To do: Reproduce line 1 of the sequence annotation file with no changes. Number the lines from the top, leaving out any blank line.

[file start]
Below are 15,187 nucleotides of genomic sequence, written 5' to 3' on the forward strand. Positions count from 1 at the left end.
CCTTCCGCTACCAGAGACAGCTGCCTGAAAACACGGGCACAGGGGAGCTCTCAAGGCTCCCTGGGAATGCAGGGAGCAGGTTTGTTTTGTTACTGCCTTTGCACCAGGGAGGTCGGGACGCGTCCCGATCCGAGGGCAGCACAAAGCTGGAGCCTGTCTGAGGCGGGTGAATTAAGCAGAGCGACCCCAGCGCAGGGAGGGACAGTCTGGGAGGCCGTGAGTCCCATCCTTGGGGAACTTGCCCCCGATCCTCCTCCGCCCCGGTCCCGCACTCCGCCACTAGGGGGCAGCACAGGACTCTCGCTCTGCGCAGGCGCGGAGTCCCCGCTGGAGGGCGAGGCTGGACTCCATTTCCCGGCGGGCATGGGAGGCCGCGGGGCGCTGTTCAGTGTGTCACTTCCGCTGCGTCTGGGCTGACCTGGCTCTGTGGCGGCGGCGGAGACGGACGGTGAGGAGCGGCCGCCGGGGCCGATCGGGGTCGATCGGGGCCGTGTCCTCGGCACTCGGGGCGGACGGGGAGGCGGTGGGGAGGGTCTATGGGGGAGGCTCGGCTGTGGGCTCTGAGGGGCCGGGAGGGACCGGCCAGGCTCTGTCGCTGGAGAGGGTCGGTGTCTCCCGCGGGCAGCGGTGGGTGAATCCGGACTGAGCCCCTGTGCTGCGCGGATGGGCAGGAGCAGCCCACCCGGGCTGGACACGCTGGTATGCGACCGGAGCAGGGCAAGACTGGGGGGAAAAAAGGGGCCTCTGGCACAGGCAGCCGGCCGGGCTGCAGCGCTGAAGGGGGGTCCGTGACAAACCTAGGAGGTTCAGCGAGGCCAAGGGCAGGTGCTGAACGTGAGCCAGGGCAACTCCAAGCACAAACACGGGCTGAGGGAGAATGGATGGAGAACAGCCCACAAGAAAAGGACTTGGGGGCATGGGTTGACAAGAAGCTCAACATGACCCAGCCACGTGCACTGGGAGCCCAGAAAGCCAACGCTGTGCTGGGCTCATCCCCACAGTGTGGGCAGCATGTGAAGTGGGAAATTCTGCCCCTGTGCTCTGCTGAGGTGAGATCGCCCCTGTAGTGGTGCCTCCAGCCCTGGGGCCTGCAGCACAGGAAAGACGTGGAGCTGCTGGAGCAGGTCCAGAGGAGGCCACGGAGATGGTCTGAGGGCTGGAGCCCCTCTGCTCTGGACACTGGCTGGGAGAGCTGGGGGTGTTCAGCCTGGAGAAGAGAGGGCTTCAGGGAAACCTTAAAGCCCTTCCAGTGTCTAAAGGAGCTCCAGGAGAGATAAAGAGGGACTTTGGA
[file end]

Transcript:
Below are 15,187 nucleotides of genomic sequence, written 5' to 3' on the forward strand. Positions count from 1 at the left end.